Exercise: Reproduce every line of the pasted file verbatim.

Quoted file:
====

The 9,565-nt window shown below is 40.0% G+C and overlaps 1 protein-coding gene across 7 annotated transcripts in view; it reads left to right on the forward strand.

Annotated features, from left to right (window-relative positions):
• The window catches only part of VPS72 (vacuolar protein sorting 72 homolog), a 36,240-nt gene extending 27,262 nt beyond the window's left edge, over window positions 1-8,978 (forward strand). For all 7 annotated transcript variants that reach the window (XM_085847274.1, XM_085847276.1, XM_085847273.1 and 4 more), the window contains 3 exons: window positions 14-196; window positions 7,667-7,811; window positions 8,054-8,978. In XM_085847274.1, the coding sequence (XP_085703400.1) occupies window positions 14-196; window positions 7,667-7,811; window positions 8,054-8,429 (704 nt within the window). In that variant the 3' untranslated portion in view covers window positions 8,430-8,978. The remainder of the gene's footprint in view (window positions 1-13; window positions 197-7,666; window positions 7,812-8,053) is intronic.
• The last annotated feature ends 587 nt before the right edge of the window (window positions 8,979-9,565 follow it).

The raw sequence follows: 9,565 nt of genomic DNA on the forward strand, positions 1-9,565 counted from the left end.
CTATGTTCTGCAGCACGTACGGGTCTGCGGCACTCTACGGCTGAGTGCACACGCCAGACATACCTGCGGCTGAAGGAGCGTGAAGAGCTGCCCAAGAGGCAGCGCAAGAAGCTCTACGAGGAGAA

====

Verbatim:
The 9,565-nt window shown below is 40.0% G+C and overlaps 1 protein-coding gene across 7 annotated transcripts in view; it reads left to right on the forward strand.

Annotated features, from left to right (window-relative positions):
• The window catches only part of VPS72 (vacuolar protein sorting 72 homolog), a 36,240-nt gene extending 27,262 nt beyond the window's left edge, over window positions 1-8,978 (forward strand). For all 7 annotated transcript variants that reach the window (XM_085847274.1, XM_085847276.1, XM_085847273.1 and 4 more), the window contains 3 exons: window positions 14-196; window positions 7,667-7,811; window positions 8,054-8,978. In XM_085847274.1, the coding sequence (XP_085703400.1) occupies window positions 14-196; window positions 7,667-7,811; window positions 8,054-8,429 (704 nt within the window). In that variant the 3' untranslated portion in view covers window positions 8,430-8,978. The remainder of the gene's footprint in view (window positions 1-13; window positions 197-7,666; window positions 7,812-8,053) is intronic.
• The last annotated feature ends 587 nt before the right edge of the window (window positions 8,979-9,565 follow it).

The raw sequence follows: 9,565 nt of genomic DNA on the forward strand, positions 1-9,565 counted from the left end.
CTATGTTCTGCAGCACGTACGGGTCTGCGGCACTCTACGGCTGAGTGCACACGCCAGACATACCTGCGGCTGAAGGAGCGTGAAGAGCTGCCCAAGAGGCAGCGCAAGAAGCTCTACGAGGAGAA